It’s Binary – There Are Only Two Outcomes
What it comes down to is two outcomes – either the Fed’s plan works, or it fails. There’s not a lot of middle ground on this one. The major problem is that neither outcome is favorable. Here they are:
Let’s start with the second one first. The way this would play out is that despite tossing hundreds of billions of dollars, and then trillions, into ‘the economy,’ the Fed’s efforts fail. And the next thing you know, selling begets more selling, a liquidity event seizes the markets, counterparties begin to fail in domino fashion, governments get squeezed, taxes are hiked, the economy plunges, and it just gets worse from there.
Eventually all the trillions of dollars of excessive debt built up over generations will be washed away, but the process will look and feel exactly like a gigantic catastrophe for everyone. Dreams will be dashed, institutions broken, careers ruined, and our collective sense of what’s possible will take an enormous blow that will not recover for generations.
I certainly understand the very sincere desire by the Fed to avoid this path.
However, the other path involves printing enough to prevent Path #2 from being our destiny. In doing so, the Fed would slowly become the entire market, the purchaser of last resort, the place ‘investors’ look first for their clues on where to place their bets. There will come a point after which the Fed cannot possibly unwind its balance sheet because to do so would crash the markets and initiate a quick hop over onto Path #2. Maybe we’ve already passed that point of no return?
Looking at this chart of the Fed’s current and projected balance sheet, keep in mind that the $800 billion level it started from back in 2008 was built up over 90+ years of operation. Four years later, it has tripled, and it’s on its way to quadrupling by the end of 2013.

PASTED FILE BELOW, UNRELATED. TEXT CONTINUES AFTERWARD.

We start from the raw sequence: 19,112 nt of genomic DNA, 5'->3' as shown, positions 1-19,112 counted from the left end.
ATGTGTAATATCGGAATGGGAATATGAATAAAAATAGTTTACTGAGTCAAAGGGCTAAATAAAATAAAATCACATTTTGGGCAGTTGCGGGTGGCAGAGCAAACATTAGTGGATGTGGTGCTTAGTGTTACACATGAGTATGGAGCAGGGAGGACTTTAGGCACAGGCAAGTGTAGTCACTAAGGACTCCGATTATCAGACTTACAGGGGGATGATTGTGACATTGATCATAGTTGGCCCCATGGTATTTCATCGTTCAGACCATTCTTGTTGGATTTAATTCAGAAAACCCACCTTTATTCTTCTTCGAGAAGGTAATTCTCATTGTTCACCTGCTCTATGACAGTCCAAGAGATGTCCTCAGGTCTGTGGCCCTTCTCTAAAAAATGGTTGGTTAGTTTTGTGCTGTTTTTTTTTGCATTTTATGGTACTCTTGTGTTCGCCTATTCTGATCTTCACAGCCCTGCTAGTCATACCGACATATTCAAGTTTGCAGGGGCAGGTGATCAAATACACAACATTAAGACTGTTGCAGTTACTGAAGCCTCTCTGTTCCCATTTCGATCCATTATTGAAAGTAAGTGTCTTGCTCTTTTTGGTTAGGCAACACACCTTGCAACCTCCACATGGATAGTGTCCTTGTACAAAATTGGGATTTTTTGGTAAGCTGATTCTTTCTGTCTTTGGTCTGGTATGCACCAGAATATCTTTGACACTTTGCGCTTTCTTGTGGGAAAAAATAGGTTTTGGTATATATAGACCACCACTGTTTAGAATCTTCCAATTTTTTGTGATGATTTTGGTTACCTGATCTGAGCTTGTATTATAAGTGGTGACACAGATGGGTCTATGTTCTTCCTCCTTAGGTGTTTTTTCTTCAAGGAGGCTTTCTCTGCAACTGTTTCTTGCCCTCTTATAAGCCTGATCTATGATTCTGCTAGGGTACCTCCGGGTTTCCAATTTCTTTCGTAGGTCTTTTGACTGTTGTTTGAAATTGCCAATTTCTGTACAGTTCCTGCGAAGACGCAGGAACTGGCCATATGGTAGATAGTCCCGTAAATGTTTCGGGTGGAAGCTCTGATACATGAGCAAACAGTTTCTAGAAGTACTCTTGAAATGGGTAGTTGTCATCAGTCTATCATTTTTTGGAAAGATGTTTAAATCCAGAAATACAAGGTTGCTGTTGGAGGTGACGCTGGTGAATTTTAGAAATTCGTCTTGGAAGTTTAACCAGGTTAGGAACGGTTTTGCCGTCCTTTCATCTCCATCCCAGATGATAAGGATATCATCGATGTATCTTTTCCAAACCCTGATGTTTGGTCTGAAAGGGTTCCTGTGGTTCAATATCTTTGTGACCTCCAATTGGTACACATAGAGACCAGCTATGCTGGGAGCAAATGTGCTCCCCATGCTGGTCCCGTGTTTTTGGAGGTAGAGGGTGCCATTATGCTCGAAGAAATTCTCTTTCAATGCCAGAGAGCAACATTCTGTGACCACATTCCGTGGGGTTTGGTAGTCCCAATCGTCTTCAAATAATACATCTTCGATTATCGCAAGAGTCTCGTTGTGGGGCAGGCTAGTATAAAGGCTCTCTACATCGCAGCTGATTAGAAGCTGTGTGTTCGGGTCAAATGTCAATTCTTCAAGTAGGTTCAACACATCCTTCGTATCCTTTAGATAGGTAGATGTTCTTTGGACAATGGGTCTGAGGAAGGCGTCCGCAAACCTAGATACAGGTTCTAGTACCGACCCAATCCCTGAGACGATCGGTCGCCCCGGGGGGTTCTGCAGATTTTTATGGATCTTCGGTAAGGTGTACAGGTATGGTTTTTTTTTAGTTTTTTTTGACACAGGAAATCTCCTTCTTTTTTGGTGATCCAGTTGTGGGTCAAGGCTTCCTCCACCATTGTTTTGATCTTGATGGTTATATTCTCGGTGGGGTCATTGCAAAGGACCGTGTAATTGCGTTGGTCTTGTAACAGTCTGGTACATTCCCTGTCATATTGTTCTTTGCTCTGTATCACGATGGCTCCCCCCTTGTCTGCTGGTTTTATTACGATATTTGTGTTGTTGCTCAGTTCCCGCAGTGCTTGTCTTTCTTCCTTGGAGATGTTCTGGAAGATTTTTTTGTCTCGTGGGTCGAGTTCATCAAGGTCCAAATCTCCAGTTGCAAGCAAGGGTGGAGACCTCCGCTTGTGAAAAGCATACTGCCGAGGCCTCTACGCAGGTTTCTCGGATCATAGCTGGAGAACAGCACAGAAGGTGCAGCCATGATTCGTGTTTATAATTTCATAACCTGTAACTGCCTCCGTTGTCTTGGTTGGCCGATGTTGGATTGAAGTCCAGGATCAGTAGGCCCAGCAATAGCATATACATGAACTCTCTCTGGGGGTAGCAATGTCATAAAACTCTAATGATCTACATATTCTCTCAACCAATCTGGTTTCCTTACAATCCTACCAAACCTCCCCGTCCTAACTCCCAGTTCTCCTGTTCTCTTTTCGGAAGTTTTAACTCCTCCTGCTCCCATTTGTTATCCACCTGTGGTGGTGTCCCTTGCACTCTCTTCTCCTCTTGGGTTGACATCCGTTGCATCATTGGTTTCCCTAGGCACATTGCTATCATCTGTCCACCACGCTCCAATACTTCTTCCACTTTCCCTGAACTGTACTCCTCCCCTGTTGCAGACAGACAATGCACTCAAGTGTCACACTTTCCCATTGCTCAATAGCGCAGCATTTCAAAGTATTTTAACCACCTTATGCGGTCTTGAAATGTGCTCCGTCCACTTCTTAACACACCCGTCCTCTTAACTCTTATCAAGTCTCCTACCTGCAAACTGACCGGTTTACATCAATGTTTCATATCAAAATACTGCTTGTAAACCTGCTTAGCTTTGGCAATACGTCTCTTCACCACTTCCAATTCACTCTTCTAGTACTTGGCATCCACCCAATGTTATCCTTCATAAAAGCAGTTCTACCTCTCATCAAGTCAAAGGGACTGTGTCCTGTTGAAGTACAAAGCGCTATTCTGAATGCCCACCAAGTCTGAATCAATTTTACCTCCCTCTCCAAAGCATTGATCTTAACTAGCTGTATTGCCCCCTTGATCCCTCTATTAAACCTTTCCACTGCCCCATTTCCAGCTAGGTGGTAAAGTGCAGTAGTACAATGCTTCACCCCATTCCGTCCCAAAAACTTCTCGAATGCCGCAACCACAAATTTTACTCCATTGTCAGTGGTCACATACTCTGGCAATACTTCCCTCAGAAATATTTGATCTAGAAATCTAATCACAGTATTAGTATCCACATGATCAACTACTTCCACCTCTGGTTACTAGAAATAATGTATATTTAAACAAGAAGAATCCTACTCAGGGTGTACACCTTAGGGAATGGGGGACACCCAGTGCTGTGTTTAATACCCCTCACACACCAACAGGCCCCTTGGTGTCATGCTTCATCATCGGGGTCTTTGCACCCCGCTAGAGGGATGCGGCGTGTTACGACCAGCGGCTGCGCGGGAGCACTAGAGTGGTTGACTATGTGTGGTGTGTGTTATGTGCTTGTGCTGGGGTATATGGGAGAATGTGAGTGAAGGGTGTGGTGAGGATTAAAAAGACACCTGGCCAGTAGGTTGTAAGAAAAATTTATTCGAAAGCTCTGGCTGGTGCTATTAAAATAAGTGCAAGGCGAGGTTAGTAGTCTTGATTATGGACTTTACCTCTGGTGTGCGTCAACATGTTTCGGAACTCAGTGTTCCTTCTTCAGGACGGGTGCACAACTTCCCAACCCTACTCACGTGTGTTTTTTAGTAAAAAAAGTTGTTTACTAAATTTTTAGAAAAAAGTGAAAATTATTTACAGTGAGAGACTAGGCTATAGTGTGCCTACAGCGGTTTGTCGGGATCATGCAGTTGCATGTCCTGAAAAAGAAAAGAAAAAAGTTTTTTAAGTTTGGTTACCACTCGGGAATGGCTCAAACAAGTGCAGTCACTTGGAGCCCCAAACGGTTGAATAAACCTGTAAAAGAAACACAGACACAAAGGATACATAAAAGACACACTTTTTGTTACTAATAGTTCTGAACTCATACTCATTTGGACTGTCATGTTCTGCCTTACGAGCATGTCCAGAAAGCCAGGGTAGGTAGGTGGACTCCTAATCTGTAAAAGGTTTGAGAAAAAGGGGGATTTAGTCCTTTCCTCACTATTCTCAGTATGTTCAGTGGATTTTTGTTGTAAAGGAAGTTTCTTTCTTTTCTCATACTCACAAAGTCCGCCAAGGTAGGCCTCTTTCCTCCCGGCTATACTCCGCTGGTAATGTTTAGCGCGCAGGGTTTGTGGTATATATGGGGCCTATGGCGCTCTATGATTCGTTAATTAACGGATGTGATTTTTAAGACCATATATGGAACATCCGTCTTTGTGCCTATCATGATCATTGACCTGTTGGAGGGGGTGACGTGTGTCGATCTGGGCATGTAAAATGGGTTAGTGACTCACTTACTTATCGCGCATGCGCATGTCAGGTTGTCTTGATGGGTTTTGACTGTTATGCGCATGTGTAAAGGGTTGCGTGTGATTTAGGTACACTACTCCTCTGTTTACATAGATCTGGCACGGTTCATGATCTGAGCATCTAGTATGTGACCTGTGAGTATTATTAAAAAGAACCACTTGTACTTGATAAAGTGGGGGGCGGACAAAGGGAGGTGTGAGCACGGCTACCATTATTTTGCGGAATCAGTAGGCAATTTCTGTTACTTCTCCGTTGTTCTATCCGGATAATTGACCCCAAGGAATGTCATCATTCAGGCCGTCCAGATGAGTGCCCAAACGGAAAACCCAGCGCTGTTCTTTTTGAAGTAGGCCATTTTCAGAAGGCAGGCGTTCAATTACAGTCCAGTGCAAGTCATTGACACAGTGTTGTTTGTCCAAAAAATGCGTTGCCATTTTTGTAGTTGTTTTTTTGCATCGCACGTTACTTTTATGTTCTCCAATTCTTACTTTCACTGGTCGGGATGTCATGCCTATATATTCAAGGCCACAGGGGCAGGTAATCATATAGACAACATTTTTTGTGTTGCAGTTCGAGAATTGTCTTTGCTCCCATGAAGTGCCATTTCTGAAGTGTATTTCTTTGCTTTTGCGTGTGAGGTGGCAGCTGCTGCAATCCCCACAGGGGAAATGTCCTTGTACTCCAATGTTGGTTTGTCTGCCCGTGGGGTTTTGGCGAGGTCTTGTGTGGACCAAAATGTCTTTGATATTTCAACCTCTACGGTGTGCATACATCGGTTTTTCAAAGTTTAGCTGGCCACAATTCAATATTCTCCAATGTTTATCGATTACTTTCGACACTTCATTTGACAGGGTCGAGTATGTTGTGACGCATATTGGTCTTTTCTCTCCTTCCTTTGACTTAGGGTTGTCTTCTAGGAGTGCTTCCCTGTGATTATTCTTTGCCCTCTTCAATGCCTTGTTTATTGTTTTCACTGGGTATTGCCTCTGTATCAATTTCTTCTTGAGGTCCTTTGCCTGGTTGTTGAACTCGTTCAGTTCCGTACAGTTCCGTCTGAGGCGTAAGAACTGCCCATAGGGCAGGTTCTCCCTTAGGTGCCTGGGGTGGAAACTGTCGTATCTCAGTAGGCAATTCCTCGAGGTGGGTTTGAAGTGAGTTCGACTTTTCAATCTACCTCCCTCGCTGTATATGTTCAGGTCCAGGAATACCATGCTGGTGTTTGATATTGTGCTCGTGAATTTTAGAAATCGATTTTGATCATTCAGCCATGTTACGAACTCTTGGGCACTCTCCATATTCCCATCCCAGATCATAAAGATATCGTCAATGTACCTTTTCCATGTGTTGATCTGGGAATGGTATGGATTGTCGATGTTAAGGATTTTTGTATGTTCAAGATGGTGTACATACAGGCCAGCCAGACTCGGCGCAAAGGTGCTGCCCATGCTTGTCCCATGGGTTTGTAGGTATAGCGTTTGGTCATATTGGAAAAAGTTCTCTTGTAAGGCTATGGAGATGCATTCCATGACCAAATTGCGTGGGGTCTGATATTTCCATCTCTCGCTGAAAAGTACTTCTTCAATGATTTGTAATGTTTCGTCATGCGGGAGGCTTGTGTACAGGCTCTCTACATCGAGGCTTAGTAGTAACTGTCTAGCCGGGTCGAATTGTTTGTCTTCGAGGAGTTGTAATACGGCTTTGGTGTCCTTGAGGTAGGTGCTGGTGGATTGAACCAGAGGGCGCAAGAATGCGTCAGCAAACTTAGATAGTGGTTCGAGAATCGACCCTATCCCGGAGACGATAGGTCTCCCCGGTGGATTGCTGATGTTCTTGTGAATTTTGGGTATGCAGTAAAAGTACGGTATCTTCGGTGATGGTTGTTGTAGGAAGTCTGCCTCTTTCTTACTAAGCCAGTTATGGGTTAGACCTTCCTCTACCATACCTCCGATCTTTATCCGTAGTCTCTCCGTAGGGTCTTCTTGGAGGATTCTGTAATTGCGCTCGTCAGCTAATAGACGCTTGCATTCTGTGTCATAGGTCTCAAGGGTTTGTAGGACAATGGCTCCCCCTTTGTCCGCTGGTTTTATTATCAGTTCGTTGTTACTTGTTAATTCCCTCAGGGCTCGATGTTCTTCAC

When the Fed does this, one of the effects is that vast gobs of excess reserves are created within the banking system, which will someday come roaring out seeking something, anything to do besides remain parked at the Fed earning 0.25%.
Another function of the modern Fed is to keep the money supply growing – no matter what. I think they’ve done an admirable job here, because the Great Recession cannot really be detected on this next chart except by the rapid upwards bump it takes in that last gray bar to the right.
Also of note in this chart is the inflection point circled in red, which coincides with an important moment in the current crisis, the time when Greenspan’s Fed implemented the infamous “sweep program” allowing banks to effectively dodge the 10% reserve requirement almost entirely. Without such a ‘hindrance,’ there was no effective limit on how much credit a bank could issue, and therefore no effective limit on how much money could be created within the banking system.
Briefly, if you have a demand account (either checking or savings) at a bank, you are part of the sweep program. What happens is that each night at 12:00, each bank must take a snapshot of all of the money its depositors have with the bank and prove that they have 10% of that amount set aside in reserve. However, the sweep program allows banks to set up dummy non-demand accounts for each demand account it holds, sweep the demand money into that account at 11:59, take their reserve snapshot (hey, there’s nothing there!), and then sweep the money back into the demand accounts. Without having to keep 10% in reserve, the banks are free to hold absolutely nothing in reserve, which effectively explodes the lending opportunities for banks.